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Research article - Peer-reviewed, 2005

Networks in phylogenetic analysis: new tools for population biology

Morrison, DA


Phylogenetic analysis has changed greatly in the past decade, including the more widespread appreciation of the idea that evolutionary histories are not always tree-like, and may, thus, be best represented as reticulated networks rather than as strictly dichotomous trees. Reconstructing such histories in the absence of a bifurcating speciation process is even more difficult than the usual procedure, and a range of alternative strategies have been developed. There seem to be two basic uses for a network model of evolution: the display of real but unobservable evolutionary events (i.e. a hypothesis of the true phylogenetic history), and the display of character conflict within the data itself (i.e. a summary of the data). These two general approaches are briefly reviewed here, and the strengths and weaknesses of the different implementations are compared and contrasted. Each network methodology seems to have limitations in terms of how it responds to increasing complexity (e.g. conflict) in the data, and therefore each is likely to be more appropriate for one of the two uses than for the other. Several examples using parasitological data sets illustrate the uses of networks within the context of population biology. (c) 2005 Australian Society for Parasitology Inc. Published by Elsevier Ltd. All rights reserved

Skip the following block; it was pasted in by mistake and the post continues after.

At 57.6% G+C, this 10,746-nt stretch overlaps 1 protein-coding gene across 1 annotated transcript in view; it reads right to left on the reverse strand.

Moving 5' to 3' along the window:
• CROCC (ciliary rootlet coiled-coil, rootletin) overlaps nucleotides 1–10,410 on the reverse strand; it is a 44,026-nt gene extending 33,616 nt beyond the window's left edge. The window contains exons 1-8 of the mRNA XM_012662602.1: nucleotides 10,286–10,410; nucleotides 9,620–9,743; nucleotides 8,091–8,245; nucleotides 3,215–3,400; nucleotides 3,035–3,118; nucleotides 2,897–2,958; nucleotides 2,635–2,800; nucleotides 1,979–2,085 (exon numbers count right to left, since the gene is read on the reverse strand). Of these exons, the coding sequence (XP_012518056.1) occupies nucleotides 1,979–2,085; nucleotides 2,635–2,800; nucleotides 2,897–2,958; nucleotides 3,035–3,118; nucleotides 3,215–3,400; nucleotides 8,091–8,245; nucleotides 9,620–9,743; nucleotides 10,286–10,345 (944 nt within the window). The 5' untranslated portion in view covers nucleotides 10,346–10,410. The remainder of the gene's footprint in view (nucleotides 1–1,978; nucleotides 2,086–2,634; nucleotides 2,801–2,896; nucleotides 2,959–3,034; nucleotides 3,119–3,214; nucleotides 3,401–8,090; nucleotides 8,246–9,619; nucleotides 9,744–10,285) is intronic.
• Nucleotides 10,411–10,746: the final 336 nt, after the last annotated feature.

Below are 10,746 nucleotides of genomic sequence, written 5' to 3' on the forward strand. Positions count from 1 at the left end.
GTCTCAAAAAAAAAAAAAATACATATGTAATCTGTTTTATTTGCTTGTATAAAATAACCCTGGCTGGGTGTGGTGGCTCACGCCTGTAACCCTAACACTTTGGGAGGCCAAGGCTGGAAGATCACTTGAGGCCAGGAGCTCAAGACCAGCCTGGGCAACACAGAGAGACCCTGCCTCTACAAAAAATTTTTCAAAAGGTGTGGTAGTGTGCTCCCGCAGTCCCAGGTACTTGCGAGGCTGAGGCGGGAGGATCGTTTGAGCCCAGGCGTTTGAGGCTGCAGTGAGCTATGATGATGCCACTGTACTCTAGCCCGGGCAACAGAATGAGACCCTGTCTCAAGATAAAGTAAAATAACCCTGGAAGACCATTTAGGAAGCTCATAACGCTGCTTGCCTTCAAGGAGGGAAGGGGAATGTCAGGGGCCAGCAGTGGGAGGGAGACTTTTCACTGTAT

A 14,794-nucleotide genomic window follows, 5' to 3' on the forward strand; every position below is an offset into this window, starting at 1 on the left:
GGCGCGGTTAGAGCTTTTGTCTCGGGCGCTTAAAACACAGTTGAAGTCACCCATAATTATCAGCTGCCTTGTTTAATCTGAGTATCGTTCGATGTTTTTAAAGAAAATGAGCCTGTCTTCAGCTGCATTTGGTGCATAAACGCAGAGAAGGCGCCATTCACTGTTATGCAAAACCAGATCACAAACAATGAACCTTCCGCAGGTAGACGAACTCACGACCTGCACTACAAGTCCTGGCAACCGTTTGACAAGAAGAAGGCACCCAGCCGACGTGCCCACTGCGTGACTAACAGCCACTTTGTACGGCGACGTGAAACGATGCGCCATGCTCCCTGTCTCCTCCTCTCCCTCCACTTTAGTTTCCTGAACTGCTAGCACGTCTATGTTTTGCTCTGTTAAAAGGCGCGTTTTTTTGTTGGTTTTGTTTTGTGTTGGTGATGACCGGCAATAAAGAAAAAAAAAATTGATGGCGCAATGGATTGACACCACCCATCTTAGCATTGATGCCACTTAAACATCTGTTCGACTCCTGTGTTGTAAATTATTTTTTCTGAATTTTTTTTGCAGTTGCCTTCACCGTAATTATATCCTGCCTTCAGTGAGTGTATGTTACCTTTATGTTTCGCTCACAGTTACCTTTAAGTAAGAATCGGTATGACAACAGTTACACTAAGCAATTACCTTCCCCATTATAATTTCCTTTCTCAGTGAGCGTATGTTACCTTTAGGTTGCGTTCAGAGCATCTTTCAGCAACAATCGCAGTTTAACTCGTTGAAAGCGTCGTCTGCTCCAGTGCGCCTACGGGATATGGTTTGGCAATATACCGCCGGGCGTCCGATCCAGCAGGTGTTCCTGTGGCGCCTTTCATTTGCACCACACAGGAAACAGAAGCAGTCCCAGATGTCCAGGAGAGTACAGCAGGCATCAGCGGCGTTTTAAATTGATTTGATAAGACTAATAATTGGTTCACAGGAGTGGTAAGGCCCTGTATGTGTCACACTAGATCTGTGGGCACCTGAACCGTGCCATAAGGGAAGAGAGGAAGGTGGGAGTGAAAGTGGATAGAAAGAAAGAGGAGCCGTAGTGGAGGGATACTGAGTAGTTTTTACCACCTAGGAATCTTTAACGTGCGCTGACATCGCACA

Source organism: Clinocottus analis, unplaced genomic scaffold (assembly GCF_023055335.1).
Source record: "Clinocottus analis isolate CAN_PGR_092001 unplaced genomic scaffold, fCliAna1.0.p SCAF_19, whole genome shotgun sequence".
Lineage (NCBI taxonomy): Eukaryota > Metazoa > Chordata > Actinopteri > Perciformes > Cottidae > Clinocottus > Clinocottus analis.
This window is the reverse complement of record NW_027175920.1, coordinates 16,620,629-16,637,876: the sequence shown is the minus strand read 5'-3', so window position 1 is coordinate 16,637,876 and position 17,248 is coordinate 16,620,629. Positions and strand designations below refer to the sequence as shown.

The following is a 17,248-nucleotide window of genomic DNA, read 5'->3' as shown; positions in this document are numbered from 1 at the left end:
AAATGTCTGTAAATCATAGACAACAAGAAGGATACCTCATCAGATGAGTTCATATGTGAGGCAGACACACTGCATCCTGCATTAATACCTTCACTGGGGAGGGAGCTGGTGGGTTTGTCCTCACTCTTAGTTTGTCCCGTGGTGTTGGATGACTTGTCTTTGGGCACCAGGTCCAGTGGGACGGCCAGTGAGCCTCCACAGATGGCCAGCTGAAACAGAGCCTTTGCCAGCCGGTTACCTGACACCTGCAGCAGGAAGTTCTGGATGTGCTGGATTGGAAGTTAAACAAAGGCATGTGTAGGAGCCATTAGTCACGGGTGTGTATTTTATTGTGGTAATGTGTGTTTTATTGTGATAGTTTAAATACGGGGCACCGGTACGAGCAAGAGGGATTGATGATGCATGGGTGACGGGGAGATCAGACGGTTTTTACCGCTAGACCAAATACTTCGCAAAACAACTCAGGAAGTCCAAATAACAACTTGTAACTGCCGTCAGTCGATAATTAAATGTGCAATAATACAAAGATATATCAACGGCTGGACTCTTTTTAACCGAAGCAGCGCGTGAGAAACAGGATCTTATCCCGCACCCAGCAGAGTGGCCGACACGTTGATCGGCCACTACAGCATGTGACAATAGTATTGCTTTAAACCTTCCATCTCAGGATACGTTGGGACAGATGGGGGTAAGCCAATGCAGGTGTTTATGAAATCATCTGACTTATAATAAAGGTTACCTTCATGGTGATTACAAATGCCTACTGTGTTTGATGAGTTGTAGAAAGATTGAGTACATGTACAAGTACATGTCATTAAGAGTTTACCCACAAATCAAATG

Published in

International Journal for Parasitology
2005, volume: 35, number: 5, pages: 567-582

Authors' information

Morrison, David
Swedish University of Agricultural Sciences, Department of Biomedical Science and Veterinary Public Health

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